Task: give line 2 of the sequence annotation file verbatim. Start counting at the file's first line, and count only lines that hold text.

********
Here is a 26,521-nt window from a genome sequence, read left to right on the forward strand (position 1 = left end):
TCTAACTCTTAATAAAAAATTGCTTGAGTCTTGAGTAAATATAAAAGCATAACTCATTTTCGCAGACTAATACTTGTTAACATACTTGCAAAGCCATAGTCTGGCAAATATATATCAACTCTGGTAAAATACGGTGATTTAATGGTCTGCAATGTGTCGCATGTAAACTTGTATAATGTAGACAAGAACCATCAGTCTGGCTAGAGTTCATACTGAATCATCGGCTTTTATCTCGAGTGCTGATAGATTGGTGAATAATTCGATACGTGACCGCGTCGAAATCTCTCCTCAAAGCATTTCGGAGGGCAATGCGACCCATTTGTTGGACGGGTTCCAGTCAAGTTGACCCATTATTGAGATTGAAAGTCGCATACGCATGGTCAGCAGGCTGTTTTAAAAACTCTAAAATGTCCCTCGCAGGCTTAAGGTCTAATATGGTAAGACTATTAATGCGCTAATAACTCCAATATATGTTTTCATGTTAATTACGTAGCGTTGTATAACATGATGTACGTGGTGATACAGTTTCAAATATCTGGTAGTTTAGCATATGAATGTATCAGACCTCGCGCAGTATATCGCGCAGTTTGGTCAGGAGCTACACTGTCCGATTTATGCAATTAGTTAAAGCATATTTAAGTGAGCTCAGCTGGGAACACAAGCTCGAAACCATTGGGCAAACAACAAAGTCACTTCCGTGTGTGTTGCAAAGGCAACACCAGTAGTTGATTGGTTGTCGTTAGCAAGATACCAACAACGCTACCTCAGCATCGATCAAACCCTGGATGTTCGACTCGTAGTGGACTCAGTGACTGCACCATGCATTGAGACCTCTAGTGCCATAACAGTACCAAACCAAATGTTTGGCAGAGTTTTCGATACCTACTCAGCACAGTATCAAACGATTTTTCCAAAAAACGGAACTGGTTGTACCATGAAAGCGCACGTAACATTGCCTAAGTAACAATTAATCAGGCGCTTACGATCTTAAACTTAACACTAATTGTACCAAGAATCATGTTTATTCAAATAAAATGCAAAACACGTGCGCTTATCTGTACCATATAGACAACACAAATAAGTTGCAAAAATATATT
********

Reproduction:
TCTAACTCTTAATAAAAAATTGCTTGAGTCTTGAGTAAATATAAAAGCATAACTCATTTTCGCAGACTAATACTTGTTAACATACTTGCAAAGCCATAGTCTGGCAAATATATATCAACTCTGGTAAAATACGGTGATTTAATGGTCTGCAATGTGTCGCATGTAAACTTGTATAATGTAGACAAGAACCATCAGTCTGGCTAGAGTTCATACTGAATCATCGGCTTTTATCTCGAGTGCTGATAGATTGGTGAATAATTCGATACGTGACCGCGTCGAAATCTCTCCTCAAAGCATTTCGGAGGGCAATGCGACCCATTTGTTGGACGGGTTCCAGTCAAGTTGACCCATTATTGAGATTGAAAGTCGCATACGCATGGTCAGCAGGCTGTTTTAAAAACTCTAAAATGTCCCTCGCAGGCTTAAGGTCTAATATGGTAAGACTATTAATGCGCTAATAACTCCAATATATGTTTTCATGTTAATTACGTAGCGTTGTATAACATGATGTACGTGGTGATACAGTTTCAAATATCTGGTAGTTTAGCATATGAATGTATCAGACCTCGCGCAGTATATCGCGCAGTTTGGTCAGGAGCTACACTGTCCGATTTATGCAATTAGTTAAAGCATATTTAAGTGAGCTCAGCTGGGAACACAAGCTCGAAACCATTGGGCAAACAACAAAGTCACTTCCGTGTGTGTTGCAAAGGCAACACCAGTAGTTGATTGGTTGTCGTTAGCAAGATACCAACAACGCTACCTCAGCATCGATCAAACCCTGGATGTTCGACTCGTAGTGGACTCAGTGACTGCACCATGCATTGAGACCTCTAGTGCCATAACAGTACCAAACCAAATGTTTGGCAGAGTTTTCGATACCTACTCAGCACAGTATCAAACGATTTTTCCAAAAAACGGAACTGGTTGTACCATGAAAGCGCACGTAACATTGCCTAAGTAACAATTAATCAGGCGCTTACGATCTTAAACTTAACACTAATTGTACCAAGAATCATGTTTATTCAAATAAAATGCAAAACACGTGCGCTTATCTGTACCATATAGACAACACAAATAAGTTGCAAAAATATATT